Wonder Showzen is MTV2's deliciously adult take on mid-70s children's programming like Sesame Street and The Electric Company. Mean-spirited puppets, befuddled children and subversive guest star appearances by the likes of Amy Sedaris and David Cross abound.
The lunchbox gift set will hit shelves on December 12th. The set contains Seasons 1 and 2 of MTV2's cult hit, which means no new content, but hey, cool lunchbox.
It is indeed a sad day, fellow fans of Wonder Showzen. In an interview with Radar, show creators Vernon Chatman and John Lee have said that MTV2 has still given no official word on whether their subversive, blood-soaked, drug-addled tribute to children's shows will return for a third season. Currently, Lee says the answer is about "ninety percent 'no'" as to whether or not the show will return.
As is the case with most shows that includes kids dressed up as a dead Pope, dozens of scenes segmented on the screen and played simultaneously, a dog pulling a baby from a pregnant woman's womb while she's being killed in an electric chair and puppets dry humping the Bible, Wonder Showzen had a devoted fanbase but never got the ratings that would make a network want to keep it around. It's not much consolation, but the second season does come out on DVD today, so you can always pop it into the ol' DVD player and remember the good times. Also, the brains at Adult Swim have expressed their love for Wonder Showzen, so maybe there's still a small glimmer of hope for the show after all. Keep the faith, brothers and sisters.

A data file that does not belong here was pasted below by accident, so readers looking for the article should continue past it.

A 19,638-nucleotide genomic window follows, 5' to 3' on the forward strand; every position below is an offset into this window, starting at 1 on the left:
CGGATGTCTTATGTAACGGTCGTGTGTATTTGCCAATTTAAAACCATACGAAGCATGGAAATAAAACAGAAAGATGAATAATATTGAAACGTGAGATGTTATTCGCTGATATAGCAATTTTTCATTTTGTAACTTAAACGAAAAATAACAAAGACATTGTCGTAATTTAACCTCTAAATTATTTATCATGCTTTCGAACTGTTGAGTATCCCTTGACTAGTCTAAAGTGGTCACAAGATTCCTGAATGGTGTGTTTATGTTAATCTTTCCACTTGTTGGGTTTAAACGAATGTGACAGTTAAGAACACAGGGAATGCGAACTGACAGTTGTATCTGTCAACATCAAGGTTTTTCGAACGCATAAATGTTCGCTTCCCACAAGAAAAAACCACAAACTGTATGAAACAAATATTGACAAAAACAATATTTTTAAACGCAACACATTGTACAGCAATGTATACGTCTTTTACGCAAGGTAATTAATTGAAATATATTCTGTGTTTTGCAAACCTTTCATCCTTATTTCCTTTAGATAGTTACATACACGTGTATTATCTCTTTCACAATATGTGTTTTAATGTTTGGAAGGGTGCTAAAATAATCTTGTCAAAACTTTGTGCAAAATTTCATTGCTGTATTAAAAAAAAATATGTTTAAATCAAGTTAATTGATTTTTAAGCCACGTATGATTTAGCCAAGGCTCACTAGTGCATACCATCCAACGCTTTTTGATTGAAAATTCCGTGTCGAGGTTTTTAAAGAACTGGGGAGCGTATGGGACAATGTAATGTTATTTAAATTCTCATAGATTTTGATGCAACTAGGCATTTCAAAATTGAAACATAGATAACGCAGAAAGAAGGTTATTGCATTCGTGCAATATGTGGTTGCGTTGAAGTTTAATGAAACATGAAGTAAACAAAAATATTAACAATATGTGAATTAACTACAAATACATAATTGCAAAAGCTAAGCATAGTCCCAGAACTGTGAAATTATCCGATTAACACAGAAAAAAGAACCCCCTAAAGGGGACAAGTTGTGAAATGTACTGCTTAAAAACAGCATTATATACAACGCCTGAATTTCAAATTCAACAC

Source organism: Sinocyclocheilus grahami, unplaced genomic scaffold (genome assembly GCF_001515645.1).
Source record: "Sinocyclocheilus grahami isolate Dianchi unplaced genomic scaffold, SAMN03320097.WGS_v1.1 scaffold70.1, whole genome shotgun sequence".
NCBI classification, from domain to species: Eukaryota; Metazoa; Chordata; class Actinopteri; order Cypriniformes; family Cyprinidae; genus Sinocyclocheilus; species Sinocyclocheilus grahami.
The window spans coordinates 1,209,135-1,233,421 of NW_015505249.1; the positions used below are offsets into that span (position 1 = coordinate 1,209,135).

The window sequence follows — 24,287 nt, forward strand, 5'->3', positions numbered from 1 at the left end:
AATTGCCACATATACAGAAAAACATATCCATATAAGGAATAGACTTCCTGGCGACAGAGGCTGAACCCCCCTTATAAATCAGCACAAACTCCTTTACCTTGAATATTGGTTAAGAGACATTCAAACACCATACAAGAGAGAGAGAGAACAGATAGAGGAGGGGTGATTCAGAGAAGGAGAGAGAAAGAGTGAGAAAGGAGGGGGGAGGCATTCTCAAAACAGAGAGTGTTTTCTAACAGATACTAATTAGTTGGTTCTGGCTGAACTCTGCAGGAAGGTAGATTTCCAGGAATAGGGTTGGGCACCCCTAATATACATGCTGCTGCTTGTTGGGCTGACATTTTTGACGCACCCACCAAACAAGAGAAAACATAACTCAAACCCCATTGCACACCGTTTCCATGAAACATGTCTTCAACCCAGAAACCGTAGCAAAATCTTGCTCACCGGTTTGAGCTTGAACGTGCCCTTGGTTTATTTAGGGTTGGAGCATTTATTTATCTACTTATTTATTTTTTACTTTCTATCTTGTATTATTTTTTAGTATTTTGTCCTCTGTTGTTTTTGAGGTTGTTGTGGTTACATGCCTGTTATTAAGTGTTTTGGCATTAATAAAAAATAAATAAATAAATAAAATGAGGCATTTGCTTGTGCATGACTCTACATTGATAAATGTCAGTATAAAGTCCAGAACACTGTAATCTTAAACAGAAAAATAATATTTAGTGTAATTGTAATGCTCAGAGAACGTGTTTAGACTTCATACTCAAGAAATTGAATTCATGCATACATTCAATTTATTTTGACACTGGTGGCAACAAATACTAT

Ever since getting a Tivo a little over a year ago, I no longer watch TV shows when they actually air. When I'm not catching up with what's on my recorder, I'm either reading, listening to podcasts, or pounding out a blog post about what I'm watching on television. The big deletion from my Tivo Season Pass this year is House. I still admire the show, but for me the magic is gone. The season opener sat on my Tivo for quite a few days, unwatched. When I finally sat down to view it I realized, about fifteen minutes into it, that I had completely lost interest in it. I didn't even finish the episode, and took it off my Tivo for good. Perhaps my attitude will change in the coming weeks, but who knows? Anyway, some of these shows are winding down their current seasons, some have yet to air. All times are Central because I live in Minnesota.